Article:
|Back to Aug. Ed Reporter|
|NUMBER 223||THE NEWSPAPER OF EDUCATION RIGHTS||AUGUST 2004|
|Brain Scans Prove Phonics Works Best|
The investigators administered reading tests and functional magnetic resonance imaging scans at the beginning and end of the school year to three volunteer groups of children, aged 6 to 9. The scans were taken as each pupil tried to identify written letters that matched spoken letters.
One group consisted of 37 below-normal readers who were tutored for 50 minutes each day on how to recognize sounds represented by individual letters or groups of letters. A second group of 12 below-normal readers were tutored using standard (non-phonics) remedial techniques employed by their school systems. The third group of 28 above-average readers received regular classroom instruction.
At the end of the year, the poor readers tutored on phoneme recognition significantly improved their reading skills, while the other group of poor readers did not. The brain scans showed a marked increase in activity in the part of the brain associated with reading skills among the pupils tutored in phonics - almost matching the neural activity of pupils who were already good readers. No such increased activity occurred in the brains of the below-average readers who did not receive phoneme-based tutoring.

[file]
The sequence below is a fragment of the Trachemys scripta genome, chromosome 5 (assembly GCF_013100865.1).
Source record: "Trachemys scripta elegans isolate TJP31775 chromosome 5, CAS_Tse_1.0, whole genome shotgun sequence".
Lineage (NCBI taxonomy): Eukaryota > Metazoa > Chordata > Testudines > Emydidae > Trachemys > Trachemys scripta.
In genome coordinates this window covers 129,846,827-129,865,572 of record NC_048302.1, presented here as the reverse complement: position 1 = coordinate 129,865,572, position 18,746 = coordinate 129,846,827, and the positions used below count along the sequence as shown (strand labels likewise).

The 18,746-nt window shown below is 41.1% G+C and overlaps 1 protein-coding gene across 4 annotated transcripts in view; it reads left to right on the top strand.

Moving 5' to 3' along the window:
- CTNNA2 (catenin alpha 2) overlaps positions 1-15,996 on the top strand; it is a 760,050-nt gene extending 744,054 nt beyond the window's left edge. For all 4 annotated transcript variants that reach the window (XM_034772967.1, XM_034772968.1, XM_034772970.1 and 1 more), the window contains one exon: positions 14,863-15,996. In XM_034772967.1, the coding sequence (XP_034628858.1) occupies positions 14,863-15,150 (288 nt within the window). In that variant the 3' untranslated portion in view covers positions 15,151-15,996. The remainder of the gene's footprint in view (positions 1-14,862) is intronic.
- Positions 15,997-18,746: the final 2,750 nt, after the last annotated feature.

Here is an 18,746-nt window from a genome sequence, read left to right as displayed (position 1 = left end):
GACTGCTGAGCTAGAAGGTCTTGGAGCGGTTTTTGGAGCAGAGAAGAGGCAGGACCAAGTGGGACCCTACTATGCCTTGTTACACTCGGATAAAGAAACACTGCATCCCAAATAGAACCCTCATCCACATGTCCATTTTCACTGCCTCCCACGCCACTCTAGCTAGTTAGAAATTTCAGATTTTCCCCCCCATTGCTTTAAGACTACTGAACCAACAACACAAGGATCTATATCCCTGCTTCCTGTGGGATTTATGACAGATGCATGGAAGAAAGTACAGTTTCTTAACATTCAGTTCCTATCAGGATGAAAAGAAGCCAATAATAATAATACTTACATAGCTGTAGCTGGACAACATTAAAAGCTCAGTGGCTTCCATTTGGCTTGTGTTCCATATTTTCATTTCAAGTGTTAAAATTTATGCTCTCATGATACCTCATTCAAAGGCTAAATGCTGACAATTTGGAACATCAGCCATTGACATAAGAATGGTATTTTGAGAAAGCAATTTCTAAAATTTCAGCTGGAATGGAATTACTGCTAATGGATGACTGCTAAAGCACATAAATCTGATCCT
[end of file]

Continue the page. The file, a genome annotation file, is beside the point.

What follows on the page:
"Good teaching can change the brain in a way that has the potential to benefit struggling readers," concludes researcher Sally Shaywitz, a pediatrician at the Yale School of Medicine. The study was published in the May issue of Biological Psychiatry. Neuroscientist Bruce D. McCandliss of Cornell University called the report a "landmark study" that builds on similar findings by other research teams tracking much smaller numbers of poor readers given phonological instruction. (Science News, 5-8-04)
The reading instruction given in elementary grades to several generations of American children has relied on methods other than phonics, including "whole language." At least one in five U.S. schoolchildren of average or above-average intelligence suffers severe difficulties in learning to read. These problems stem mainly from a child's difficulty in recognizing the correspondence between spoken sounds and written letters, a panel of educators and scientists (including Dr. Shaywitz) convened by Congress concluded in 2000.
In spite of the mounting evidence, school districts have resisted the use of systematic phonics instruction in the first grade. The new Yale study should be a catalyst for change.